Fisheries and Oceans Canada says herring catch quotas in British Columbia’s Strait of Georgia will remain at last year’s levels of about 20 per cent of the estimated fish stock.
The department says at a news conference Friday the commercial allocation for this season of 16,330 tonnes ensures the continued health of the stocks, which are an important food source for B.C.’s marine ecosystem.
Some environmental and Indigenous groups have called for stricter limits on the fishery, saying that a potential herring population collapse would have a dramatic impact on the ecosystem, particularly chinook salmon and southern resident killer whales.
The federal department says it acknowledges the vital role herring play in the environment of coastal B.C. and the harvest rates ensure the majority of mature fish and younger herring remain to support the overall health of the species.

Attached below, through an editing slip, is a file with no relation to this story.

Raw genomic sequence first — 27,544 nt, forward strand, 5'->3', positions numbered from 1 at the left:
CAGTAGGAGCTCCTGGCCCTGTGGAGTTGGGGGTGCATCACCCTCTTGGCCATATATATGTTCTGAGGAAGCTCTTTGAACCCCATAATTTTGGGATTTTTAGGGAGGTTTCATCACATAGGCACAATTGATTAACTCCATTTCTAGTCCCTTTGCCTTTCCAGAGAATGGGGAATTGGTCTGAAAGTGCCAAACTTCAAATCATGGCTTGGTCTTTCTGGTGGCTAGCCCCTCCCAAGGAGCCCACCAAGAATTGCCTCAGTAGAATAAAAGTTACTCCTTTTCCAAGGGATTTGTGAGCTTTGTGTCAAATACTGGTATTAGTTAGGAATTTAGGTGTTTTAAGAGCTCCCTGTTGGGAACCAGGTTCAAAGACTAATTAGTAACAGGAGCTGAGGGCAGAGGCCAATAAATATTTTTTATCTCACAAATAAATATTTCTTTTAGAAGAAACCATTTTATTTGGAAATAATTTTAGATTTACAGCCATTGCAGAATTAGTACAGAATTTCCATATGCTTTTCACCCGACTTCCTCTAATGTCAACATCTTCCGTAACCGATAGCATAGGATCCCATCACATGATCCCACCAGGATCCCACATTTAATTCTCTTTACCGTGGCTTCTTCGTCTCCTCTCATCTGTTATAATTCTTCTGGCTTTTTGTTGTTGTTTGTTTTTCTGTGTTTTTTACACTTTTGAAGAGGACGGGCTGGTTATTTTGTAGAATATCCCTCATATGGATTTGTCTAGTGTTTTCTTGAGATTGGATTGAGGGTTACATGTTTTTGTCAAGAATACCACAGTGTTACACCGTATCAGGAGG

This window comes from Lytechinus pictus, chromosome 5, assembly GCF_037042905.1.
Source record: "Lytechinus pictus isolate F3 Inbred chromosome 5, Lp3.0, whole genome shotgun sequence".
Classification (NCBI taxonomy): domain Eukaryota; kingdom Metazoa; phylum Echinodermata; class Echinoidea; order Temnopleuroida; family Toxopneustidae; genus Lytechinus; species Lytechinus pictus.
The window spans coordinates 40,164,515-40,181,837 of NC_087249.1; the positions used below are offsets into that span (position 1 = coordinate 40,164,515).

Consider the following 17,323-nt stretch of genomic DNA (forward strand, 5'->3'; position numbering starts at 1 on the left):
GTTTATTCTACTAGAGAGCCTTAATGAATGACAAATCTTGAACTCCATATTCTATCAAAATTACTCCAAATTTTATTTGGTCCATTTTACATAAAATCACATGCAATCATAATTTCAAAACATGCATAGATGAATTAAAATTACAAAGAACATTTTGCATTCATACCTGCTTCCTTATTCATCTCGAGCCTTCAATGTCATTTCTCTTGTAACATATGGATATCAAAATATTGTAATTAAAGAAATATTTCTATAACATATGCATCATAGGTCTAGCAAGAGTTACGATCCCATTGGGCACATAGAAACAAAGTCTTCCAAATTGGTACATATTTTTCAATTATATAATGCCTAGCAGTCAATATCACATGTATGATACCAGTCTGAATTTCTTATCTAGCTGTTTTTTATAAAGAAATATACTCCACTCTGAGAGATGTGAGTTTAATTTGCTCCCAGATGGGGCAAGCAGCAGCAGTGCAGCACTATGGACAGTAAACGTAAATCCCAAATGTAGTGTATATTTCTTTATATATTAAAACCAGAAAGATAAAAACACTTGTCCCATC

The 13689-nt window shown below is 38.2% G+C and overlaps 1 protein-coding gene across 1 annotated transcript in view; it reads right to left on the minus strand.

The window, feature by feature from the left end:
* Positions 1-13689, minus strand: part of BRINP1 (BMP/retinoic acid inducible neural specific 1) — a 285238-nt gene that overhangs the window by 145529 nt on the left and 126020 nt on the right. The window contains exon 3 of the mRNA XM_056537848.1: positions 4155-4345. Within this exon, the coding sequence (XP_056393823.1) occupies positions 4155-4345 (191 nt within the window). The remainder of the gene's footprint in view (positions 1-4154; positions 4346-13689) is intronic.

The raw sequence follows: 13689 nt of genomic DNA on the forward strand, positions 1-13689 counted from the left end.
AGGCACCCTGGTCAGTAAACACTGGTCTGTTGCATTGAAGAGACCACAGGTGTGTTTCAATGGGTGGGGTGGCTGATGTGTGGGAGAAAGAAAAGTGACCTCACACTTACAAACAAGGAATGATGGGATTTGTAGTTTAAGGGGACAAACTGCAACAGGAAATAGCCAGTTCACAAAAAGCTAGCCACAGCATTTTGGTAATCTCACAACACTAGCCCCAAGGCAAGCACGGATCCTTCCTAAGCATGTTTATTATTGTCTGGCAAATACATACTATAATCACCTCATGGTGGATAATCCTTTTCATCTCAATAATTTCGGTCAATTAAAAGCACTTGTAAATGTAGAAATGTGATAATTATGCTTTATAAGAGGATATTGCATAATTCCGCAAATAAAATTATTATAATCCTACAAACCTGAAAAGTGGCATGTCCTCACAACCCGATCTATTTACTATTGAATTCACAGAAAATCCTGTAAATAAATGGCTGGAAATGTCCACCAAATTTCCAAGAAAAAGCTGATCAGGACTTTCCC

It says the commercial fishery on the Central Coast and Prince Rupert District this year will be set at five per cent of estimated harvest rates, while fisheries on the west coast of Vancouver Island and Haida Gwaii will remain closed to allow stocks to rebuild.
First Nations food, social and ceremonial herring fisheries are permitted in the five areas.
The department adds that its plan for the season includes scientific analysis and management measures and involved a 30-day public consultation period.
“The conservation of stocks is really job one for us. That is our top priority,” said Neil Davis, resource management director, at the news conference.
“We’re also very cognizant that herring play a very important role in the ecosystem and are a food source for a number of other species, whether that be other fish like Pacific salmon or marine mammals.”
This report by The Canadian Press was first published Feb. 19, 2021.